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Headword: Kallimachos
Adler number: kappa,227
Translated headword: Callimachus, Kallimachos, Kallimakhos
Vetting Status: high
Son of Battus and Mesatma, of Cyrene. Grammarian. A pupil of Hermocrates of Iasus, a grammarian.[1] He married the daughter of Euphrates of Syracuse; his sister's son was the younger Callimachus, who wrote on islands in epic verse.[2] He was so diligent that he wrote poems in every metre, and compiled very many works in prose; in fact, he wrote more than 800 books. He lived in the time of Ptolemy Philadelphus. Before he became connected with the king, he taught grammar in Eleusis, a small village in Alexandria. He survived until Ptolemy, called Euergetes, in the 127th Olympiad, in the second year of which Ptolemy Euergetes' reign commenced.[3] His books are as follows: The Coming of Io; Semele; The Founding of Argos [Myth, Place]; Arcadia; Glaucus; Hopes; satyr plays; tragedies; comedies;[4] lyric poems; Ibus (this is a poem deliberately made obscure and abusive, addressed to one Ibus, who was an enemy of Callimachus: he was in fact Apollonius,[5] who wrote the Argonautica); Museum; Tables of Men Distinguished in Every Branch of Learning, and their Works (in 120 books); Table and Description of Teachers in Chronological Order from the Beginning; Table of Democrates' Rare Words and Compositions;[6] Names of the Months by Nation and City; Foundations of Islands and Cities, and their Changes of Name; On the Rivers in Europe; On Astonishing and Paradoxical Things in the Peloponnese and Italy; On the Changes in the Names of Fish; On Winds; On Birds; On Rivers in the Inhabited World; Collection of Marvels in the Whole World, Organised by Place.
Greek Original:
Kallimachos, huios Battou kai Mesatmas, Kurênaios, grammatikos, mathêtês Hermokratous tou Iaseôs, grammatikou: gametên eschêkôs tên Euphratou tou Surakousiou thugatera. adelphês de autou pais ên ho neos Kallimachos, ho grapsas peri nêsôn di' epôn. houtô de gegonen epimelestatos, hôs grapsai men poiêmata eis pan metron, suntaxai de kai katalogadên pleista. kai estin autôi ta gegrammena biblia huper ta oktakosia: epi de tôn chronôn ên Ptolemaiou tou Philadelphou. prin de sustathêi tôi basilei, grammata edidasken en Eleusini, kômudriôi tês Alexandreias. kai pareteine mechri tou Euergetou klêthentos Ptolemaiou, olumpiados de rkz#, hês kata to deuteron etos ho Euergetês Ptolemaios êrxato tês basileias. tôn de autou bibliôn esti kai tauta: Ious aphixis, Semelê, Argous oikismos, Arkadia, Glaukos, Elpides, saturika dramata, tragôidiai, kômôidiai, melê, Ibos [esti de poiêma epitetêdeumenon eis asapheian kai loidorian, eis tina Ibon, genomenon echthron tou Kallimachou: ên de houtos Apollônios, ho grapsas ta Argonautika]: Mouseion, Pinakes tôn en pasêi paideiai dialampsantôn, kai hôn sunegrapsan, en bibliois k# kai r#, Pinax kai anagraphê tôn kata chronous kai ap' archês genomenôn didaskalôn, Pinax tôn Dêmokratous glôssôn kai suntagmatôn, Mênôn prosêgoriai kata ethnos kai poleis, Ktiseis nêsôn kai poleôn kai metonomasiai, Peri tôn en Eurôpêi potamôn, Peri tôn en Peloponnêsôi kai Italiai thaumasiôn kai paradoxôn, Peri metonomasias ichthuôn, Peri anemôn, Peri orneôn, Peri tôn en têi oikoumenêi potamôn, Thaumatôn tôn eis hapasan tên gên kata topous ontôn sunagôgê.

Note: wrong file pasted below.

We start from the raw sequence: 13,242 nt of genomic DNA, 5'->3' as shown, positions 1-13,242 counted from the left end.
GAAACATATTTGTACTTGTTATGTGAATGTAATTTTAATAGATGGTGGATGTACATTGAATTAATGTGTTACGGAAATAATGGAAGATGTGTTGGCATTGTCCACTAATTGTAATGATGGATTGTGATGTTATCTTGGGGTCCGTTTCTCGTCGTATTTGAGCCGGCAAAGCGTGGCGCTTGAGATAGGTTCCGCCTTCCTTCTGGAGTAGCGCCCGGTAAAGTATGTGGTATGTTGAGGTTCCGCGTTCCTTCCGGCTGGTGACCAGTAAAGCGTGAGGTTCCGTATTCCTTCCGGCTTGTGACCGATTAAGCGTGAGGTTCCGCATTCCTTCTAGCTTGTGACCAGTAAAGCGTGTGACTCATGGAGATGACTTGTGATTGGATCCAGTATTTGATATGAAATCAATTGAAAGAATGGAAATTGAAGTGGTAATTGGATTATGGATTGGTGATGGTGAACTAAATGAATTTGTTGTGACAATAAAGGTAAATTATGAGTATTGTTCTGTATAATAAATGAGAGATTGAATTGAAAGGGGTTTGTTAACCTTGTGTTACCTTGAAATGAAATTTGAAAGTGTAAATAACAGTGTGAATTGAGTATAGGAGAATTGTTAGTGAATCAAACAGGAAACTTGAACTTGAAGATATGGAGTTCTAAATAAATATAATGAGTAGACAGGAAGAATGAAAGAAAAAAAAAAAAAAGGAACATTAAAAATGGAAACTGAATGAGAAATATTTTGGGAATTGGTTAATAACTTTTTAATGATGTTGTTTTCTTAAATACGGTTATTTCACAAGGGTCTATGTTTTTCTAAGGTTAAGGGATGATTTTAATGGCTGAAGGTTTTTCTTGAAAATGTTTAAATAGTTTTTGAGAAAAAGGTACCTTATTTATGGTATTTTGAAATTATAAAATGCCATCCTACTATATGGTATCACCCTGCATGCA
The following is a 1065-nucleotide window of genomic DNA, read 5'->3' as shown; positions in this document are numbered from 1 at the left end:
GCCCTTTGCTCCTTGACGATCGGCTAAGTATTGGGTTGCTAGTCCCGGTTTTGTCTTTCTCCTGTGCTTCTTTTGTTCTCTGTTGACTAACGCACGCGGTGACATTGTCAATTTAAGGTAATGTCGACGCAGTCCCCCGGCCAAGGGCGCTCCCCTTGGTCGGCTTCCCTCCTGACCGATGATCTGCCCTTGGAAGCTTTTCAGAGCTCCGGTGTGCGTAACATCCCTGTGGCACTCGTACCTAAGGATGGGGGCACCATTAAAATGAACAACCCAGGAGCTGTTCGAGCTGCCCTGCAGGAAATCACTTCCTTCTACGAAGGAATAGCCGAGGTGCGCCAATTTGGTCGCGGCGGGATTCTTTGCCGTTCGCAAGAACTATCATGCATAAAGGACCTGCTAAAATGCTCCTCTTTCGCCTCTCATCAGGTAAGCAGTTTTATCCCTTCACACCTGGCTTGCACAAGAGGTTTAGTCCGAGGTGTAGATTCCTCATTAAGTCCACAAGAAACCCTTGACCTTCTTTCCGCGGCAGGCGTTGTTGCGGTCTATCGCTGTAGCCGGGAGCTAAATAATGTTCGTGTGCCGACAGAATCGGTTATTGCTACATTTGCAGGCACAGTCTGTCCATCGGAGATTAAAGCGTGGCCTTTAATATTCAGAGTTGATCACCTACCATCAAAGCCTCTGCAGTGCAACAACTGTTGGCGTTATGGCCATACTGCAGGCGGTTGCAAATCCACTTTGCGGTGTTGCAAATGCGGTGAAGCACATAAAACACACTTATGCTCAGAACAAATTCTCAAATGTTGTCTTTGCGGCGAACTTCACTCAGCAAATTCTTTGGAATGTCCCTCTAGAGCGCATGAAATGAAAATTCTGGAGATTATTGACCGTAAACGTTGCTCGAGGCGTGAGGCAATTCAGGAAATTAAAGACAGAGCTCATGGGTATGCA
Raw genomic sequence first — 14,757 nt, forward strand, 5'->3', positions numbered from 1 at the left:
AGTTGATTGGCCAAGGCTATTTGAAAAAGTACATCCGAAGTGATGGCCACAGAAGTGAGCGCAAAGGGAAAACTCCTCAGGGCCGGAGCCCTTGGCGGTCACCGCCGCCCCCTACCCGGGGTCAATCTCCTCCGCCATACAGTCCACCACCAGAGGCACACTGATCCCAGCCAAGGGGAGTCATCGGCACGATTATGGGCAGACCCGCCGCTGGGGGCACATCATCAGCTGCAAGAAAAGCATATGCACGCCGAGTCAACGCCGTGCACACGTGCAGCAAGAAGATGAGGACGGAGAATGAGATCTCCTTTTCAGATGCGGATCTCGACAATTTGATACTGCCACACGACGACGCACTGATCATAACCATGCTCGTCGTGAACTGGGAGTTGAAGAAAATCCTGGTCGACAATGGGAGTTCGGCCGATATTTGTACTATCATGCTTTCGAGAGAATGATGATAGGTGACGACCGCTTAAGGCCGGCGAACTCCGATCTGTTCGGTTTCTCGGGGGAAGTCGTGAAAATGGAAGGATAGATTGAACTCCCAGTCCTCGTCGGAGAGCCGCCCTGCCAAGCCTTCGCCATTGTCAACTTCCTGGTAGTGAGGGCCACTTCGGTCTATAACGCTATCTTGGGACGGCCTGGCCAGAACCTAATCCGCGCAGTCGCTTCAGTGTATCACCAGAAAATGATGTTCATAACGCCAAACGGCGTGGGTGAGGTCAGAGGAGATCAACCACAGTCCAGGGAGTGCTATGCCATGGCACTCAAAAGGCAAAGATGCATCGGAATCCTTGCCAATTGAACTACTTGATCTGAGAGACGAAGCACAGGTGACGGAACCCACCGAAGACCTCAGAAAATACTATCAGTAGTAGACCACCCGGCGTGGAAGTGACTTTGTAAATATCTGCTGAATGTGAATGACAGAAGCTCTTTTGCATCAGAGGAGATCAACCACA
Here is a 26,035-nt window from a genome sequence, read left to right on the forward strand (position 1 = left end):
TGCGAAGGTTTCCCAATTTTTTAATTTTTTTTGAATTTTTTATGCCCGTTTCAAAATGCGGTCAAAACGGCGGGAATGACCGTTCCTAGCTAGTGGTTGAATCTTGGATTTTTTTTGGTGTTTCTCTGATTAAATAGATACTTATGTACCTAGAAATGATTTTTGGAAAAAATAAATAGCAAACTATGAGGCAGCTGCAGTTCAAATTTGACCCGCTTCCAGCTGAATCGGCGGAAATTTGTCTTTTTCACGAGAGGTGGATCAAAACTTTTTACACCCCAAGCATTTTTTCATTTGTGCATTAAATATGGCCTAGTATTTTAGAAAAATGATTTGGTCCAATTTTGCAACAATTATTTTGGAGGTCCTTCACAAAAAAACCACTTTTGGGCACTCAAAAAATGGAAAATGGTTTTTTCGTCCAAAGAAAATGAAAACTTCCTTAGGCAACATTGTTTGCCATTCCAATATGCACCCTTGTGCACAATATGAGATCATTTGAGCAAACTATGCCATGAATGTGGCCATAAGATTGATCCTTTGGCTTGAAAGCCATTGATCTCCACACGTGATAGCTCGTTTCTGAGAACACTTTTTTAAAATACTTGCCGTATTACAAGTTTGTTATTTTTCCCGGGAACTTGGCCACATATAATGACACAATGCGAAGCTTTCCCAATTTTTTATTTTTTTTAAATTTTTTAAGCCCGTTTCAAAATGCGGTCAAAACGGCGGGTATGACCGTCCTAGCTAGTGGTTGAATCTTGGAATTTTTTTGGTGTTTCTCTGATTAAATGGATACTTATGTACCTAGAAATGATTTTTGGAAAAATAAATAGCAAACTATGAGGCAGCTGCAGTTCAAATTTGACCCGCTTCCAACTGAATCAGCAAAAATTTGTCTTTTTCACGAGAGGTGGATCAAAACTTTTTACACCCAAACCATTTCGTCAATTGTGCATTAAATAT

C3 BC. See generally RE Suppl. 5 and 13, Kallimachos(6); OCD4 Callimachus(3).
[1] RE Hermokrates(11).
[2] kappa 228: Callimachus.
[3] 271 BC. (Incorrect.)
[4] See Kassel-Austin, PCG IV p.55 (expressing doubt).
[5] alpha 3419: Apollonius.
[6] West (below) argues for changing glwssw=n "rare words" to gnwmw=n "sayings". Democritus was noted for his sayings, especially under the name *dhmokra/tous 'of Democrates'. Given that Callimachus' pi/nakes were "registers of literary productions" (Pfeiffer, p. 127f.), this would seem to make sense, since a pi/nac glwssw=n would be an odd way to refer to a glossary. But O'Brien has since argued for the traditional reading, calling attention to strange words used by Democritus, many preserved in ancient testimonia.
P.M. Fraser, Ptolemaic Alexandria (Oxford 1972) 452-6, 716-93
D. O'Brien, 'Démocrite d'Abdère', in R. Goulet, ed., Dictionnaire des Philosophes Antiques (Paris 1994), v. 2, 649-715
R. Pfeiffer, A History of Classical Scholarship (Oxford 1968) 123-40
M.L. West, 'The sayings of Democritus', Classical Review n.s. 19 (1969) 142
Keywords: biography; chronology; comedy; dialects, grammar, and etymology; epic; geography; mythology; poetry; tragedy; women; zoology
Translated by: Malcolm Heath on 29 January 2002@16:57:18.
Vetted by:
David Whitehead (augmented notes and keywords; cosmetics) on 13 September 2002@07:22:07.
Monte Johnson (augmented notes and bibliography) on 29 May 2003@13:12:09.
David Whitehead (cosmetics) on 30 May 2003@03:14:38.
Catharine Roth (betacode cosmeticule) on 3 April 2008@11:02:30.
David Whitehead (another x-ref; cosmetics) on 24 January 2013@09:27:02.
David Whitehead (updated a ref) on 2 August 2014@07:01:19.
David Whitehead (another note) on 23 December 2014@03:26:01.
Catharine Roth (coding) on 11 January 2015@23:53:53.
Catharine Roth (cosmeticule) on 24 March 2019@18:36:48.


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